Moscow (AFP) — At least 20,000 Russians marched on Sunday through Moscow to protest a Kremlin law that banned US adoptions of Russian orphans and led to a further split in an already polarised society.
The protest dubbed “the March Against Scoundrels” was aimed at naming and shaming the lawmakers who fast-tracked the anti-adoption bill through the lower house of parliament, the State Duma.
Besides slogans such as “Stop Lying,” participants carried pictures of lawmakers Alina Kabayeva, a former gymnast, and Irina Rodnina, Russia’s Olympic gold figure skating champion, along with others who voted for the measure.
The word “shame!” was splashed across their portraits in red.
The Duma passed the bill without debate in a quick 420-7 vote during a third and final reading in December.
“I am against our Duma and the thieving authorities,” Yulia Shamanova, a young mother, told AFP.
“This is a very shameful law that should be cancelled.”
Moscow authorities said up to 20,000 people could participate in the protest amid a heavy police presence and temperatures of -12°C.
At least 20,000 took part in the march, an AFP photographer said, while leftist activist Sergei Udaltsov said up to 50,000 had turned up.
City police put the turnout at just under 10,000.
“A little goes a long way,” said another march participant Alexei Sharapanyuk. “Sooner or later something will change in the country. It is no longer possible to tolerate this.”
The latest anti-Kremlin march comes after President Vladimir Putin signed off on a measure that introduced a blanket ban on US adoptions in reprisal for Washington legislation targeting Russian officials who have allegedly committed rights abuses.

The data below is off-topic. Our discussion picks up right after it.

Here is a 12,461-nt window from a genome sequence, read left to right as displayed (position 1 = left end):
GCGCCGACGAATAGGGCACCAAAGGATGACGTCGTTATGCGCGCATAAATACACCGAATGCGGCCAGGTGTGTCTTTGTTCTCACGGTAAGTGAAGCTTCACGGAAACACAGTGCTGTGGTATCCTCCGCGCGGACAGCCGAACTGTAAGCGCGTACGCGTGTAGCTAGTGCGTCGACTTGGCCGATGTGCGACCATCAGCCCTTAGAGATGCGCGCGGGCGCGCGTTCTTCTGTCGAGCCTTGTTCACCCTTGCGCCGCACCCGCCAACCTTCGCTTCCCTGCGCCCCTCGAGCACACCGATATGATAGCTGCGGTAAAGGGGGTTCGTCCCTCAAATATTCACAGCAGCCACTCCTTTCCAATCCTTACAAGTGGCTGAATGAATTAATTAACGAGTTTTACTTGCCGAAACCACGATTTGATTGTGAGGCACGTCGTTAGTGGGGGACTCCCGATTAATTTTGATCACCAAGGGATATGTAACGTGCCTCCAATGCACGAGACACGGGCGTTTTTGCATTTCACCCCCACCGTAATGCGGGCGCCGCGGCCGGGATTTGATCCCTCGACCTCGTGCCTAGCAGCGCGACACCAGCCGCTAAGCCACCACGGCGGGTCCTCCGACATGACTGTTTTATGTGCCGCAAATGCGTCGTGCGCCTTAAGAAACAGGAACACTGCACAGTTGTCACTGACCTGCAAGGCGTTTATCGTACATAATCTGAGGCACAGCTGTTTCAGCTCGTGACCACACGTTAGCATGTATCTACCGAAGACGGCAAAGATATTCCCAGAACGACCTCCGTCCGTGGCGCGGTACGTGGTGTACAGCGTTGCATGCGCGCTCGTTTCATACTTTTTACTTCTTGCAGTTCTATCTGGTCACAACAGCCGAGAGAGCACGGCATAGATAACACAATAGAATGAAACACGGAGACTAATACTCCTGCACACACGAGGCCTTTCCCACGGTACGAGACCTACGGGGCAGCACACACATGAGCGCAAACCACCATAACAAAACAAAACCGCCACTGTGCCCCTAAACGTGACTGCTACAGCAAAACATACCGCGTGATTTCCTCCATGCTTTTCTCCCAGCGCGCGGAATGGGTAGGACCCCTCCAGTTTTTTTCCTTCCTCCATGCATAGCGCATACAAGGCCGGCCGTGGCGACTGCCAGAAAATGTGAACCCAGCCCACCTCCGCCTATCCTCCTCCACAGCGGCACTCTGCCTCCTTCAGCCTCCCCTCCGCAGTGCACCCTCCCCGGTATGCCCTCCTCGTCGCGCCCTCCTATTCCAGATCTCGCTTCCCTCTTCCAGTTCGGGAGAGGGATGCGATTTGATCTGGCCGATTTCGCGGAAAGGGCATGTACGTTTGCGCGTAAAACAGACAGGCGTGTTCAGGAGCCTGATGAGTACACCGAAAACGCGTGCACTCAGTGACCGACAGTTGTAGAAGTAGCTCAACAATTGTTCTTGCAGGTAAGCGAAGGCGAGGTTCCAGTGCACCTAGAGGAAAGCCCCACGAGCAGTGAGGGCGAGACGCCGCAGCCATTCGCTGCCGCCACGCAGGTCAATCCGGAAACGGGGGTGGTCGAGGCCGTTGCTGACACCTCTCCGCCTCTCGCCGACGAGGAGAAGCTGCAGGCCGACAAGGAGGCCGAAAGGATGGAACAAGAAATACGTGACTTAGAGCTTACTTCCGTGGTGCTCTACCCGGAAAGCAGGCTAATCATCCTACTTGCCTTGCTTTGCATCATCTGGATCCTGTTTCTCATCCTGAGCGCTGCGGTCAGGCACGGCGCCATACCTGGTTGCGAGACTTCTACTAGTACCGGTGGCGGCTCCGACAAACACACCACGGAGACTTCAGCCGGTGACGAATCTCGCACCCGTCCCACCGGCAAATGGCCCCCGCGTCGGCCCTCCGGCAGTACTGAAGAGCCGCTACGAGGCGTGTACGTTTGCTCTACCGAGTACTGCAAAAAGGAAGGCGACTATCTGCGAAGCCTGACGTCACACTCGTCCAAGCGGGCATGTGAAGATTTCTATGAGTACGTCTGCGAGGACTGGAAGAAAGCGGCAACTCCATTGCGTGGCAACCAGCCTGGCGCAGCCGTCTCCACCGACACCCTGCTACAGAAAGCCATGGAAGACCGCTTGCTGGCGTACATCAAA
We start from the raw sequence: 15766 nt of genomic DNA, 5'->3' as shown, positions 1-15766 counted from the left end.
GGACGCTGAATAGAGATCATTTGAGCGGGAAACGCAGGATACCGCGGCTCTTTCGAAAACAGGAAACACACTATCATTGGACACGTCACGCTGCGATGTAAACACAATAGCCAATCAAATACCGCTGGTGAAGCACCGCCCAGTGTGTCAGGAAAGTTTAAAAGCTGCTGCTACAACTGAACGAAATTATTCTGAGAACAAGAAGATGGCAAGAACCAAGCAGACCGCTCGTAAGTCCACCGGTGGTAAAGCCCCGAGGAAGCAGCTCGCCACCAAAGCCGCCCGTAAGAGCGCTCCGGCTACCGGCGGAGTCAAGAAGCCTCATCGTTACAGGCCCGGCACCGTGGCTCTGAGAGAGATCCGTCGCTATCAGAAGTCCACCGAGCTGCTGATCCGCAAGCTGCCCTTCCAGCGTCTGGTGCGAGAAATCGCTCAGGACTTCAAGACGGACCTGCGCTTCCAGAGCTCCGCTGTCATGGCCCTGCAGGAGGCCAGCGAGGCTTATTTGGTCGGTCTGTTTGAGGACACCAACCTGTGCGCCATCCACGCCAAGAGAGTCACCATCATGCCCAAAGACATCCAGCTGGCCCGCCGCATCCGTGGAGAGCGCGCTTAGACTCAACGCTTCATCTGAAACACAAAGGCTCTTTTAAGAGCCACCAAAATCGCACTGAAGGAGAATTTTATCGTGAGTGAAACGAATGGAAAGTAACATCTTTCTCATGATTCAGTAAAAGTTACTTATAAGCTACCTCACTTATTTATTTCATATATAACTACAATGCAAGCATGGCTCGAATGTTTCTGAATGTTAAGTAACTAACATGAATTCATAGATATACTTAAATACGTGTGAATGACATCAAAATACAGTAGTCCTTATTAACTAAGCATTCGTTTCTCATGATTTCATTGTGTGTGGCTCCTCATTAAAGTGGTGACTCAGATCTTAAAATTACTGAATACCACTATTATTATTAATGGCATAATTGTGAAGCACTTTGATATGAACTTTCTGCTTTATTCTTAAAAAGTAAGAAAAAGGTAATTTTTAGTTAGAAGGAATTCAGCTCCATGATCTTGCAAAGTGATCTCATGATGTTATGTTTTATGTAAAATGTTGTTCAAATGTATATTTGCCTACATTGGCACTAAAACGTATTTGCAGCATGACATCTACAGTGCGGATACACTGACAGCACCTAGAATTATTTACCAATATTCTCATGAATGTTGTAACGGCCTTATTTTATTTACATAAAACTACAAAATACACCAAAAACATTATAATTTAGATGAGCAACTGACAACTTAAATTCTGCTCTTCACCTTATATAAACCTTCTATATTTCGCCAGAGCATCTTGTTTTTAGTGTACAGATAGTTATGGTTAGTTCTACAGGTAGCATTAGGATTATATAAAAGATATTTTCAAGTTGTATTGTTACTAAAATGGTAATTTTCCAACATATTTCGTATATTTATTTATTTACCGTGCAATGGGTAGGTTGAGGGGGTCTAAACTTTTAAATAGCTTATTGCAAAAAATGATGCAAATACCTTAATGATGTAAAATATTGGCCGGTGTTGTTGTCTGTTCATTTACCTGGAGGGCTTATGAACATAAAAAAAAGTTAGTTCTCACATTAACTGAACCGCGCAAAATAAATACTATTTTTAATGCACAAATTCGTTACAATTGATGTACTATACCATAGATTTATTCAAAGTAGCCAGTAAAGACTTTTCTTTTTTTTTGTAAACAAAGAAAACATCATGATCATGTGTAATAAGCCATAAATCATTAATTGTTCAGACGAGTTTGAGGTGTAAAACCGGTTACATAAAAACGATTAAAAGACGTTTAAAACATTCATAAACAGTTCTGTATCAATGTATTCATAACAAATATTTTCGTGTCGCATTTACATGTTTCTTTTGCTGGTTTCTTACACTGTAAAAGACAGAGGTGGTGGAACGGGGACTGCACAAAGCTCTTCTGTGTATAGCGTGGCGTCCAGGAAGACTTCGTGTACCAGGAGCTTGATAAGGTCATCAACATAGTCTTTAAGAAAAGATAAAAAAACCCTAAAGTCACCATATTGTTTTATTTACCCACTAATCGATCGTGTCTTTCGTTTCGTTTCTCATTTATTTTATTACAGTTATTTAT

Critics say the measure will rob many disabled orphans of the chance to receive adequate medical treatment abroad and triggered a rare split in the government.
Scores of Russians had said they planned to join the march for the first time since unprecedented protests against Putin’s 13-year rule first shook Moscow in response to widespread fraud during parliamentary elections in December 2011.
Since then the protests, which at their height gathered up to 120,000 near the Kremlin have died down, with Putin launching a tough crackdown on civil society following his presidential comeback in May.
Eldar Ryazanov, one of the country’s best-loved film directors, had before the march called on Russians to stand up for their rights and those of the orphans.
“It is not possible to live like that. There’s a feeling that we are sinking into the epoch of the Inquisition,” the 85-year-old director said in video appeal posted on the Internet, referring to a string of repressive laws adopted since Putin’s comeback.
Political activists have taken up the cause of Russian orphans to also make a broader point about widespread rights violations and will call for the Duma’s dissolution.
They hope public anger may help breathe new life into the protest movement.
Liberal party Yabloko, which did not make it into the Duma during 2011 elections and often keeps distance from the motley opposition movement that includes nationalists said it would join the march to protest the “barbarian law.”
More than 100,000 signatures have already been collected against the measure and the Novaya Gazeta opposition newspaper has also collected more than 117,000 signatures on a petition calling for the dissolution of parliament.
Observers say the latest Kremlin initiative has led to a huge split in society and dented the government’s moral authority.
Andrei Isayev, chairman of the Duma committee responsible for labour, social policies and veterans’ affairs, branded those planning to take to the streets “enemies” of Russia.
Smaller rallies took place in other cities. Around 1,500 gathered in Saint Petersburg, Putin’s hometown, with some holding placards reading “Putin is evil.”